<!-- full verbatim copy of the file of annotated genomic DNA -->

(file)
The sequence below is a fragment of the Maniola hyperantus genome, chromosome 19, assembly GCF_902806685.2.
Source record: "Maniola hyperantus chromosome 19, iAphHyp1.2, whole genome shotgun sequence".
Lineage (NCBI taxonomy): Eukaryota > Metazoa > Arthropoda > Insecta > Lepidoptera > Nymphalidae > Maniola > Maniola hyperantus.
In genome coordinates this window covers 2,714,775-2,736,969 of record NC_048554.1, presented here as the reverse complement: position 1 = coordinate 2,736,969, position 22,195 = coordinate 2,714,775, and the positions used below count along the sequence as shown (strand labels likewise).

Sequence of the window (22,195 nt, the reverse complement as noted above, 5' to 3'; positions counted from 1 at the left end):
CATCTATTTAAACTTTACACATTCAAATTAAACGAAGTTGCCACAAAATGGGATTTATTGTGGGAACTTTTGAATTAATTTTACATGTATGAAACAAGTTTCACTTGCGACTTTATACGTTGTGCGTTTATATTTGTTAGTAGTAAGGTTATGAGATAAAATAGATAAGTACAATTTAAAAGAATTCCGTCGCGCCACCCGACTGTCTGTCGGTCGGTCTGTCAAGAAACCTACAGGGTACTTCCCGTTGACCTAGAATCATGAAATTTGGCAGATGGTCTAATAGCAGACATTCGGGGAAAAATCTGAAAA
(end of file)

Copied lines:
The sequence below is a fragment of the Maniola hyperantus genome, chromosome 19, assembly GCF_902806685.2.
Source record: "Maniola hyperantus chromosome 19, iAphHyp1.2, whole genome shotgun sequence".
Lineage (NCBI taxonomy): Eukaryota > Metazoa > Arthropoda > Insecta > Lepidoptera > Nymphalidae > Maniola > Maniola hyperantus.
In genome coordinates this window covers 2,714,775-2,736,969 of record NC_048554.1, presented here as the reverse complement: position 1 = coordinate 2,736,969, position 22,195 = coordinate 2,714,775, and the positions used below count along the sequence as shown (strand labels likewise).

Sequence of the window (22,195 nt, the reverse complement as noted above, 5' to 3'; positions counted from 1 at the left end):
CATCTATTTAAACTTTACACATTCAAATTAAACGAAGTTGCCACAAAATGGGATTTATTGTGGGAACTTTTGAATTAATTTTACATGTATGAAACAAGTTTCACTTGCGACTTTATACGTTGTGCGTTTATATTTGTTAGTAGTAAGGTTATGAGATAAAATAGATAAGTACAATTTAAAAGAATTCCGTCGCGCCACCCGACTGTCTGTCGGTCGGTCTGTCAAGAAACCTACAGGGTACTTCCCGTTGACCTAGAATCATGAAATTTGGCAGATGGTCTAATAGCAGACATTCGGGGAAAAATCTGAAAA